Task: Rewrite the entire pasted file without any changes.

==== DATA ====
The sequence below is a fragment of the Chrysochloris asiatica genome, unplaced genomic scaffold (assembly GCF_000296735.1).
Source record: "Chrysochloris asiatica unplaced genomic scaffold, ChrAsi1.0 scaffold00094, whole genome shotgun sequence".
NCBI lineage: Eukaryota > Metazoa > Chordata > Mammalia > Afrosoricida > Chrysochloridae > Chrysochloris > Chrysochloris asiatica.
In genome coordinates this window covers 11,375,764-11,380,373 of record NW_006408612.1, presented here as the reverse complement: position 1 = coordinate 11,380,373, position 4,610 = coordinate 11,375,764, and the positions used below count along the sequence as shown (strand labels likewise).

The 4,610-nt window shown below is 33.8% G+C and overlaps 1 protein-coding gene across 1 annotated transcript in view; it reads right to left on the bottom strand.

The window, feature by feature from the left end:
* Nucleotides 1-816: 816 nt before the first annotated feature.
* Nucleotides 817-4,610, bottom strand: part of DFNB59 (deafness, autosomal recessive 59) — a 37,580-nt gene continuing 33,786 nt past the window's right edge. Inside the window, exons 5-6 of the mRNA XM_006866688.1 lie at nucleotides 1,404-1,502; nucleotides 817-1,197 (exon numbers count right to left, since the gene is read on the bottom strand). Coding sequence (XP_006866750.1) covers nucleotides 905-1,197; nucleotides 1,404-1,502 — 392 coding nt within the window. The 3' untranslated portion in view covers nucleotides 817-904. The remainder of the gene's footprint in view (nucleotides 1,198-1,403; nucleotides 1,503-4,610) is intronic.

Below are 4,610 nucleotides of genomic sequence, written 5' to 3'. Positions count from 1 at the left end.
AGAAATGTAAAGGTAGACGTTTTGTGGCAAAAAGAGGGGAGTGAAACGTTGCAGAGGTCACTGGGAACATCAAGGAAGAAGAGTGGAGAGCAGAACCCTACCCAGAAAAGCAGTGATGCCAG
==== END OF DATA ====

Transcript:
The sequence below is a fragment of the Chrysochloris asiatica genome, unplaced genomic scaffold (assembly GCF_000296735.1).
Source record: "Chrysochloris asiatica unplaced genomic scaffold, ChrAsi1.0 scaffold00094, whole genome shotgun sequence".
NCBI lineage: Eukaryota > Metazoa > Chordata > Mammalia > Afrosoricida > Chrysochloridae > Chrysochloris > Chrysochloris asiatica.
In genome coordinates this window covers 11,375,764-11,380,373 of record NW_006408612.1, presented here as the reverse complement: position 1 = coordinate 11,380,373, position 4,610 = coordinate 11,375,764, and the positions used below count along the sequence as shown (strand labels likewise).

The 4,610-nt window shown below is 33.8% G+C and overlaps 1 protein-coding gene across 1 annotated transcript in view; it reads right to left on the bottom strand.

The window, feature by feature from the left end:
* Nucleotides 1-816: 816 nt before the first annotated feature.
* Nucleotides 817-4,610, bottom strand: part of DFNB59 (deafness, autosomal recessive 59) — a 37,580-nt gene continuing 33,786 nt past the window's right edge. Inside the window, exons 5-6 of the mRNA XM_006866688.1 lie at nucleotides 1,404-1,502; nucleotides 817-1,197 (exon numbers count right to left, since the gene is read on the bottom strand). Coding sequence (XP_006866750.1) covers nucleotides 905-1,197; nucleotides 1,404-1,502 — 392 coding nt within the window. The 3' untranslated portion in view covers nucleotides 817-904. The remainder of the gene's footprint in view (nucleotides 1,198-1,403; nucleotides 1,503-4,610) is intronic.

Below are 4,610 nucleotides of genomic sequence, written 5' to 3'. Positions count from 1 at the left end.
AGAAATGTAAAGGTAGACGTTTTGTGGCAAAAAGAGGGGAGTGAAACGTTGCAGAGGTCACTGGGAACATCAAGGAAGAAGAGTGGAGAGCAGAACCCTACCCAGAAAAGCAGTGATGCCAG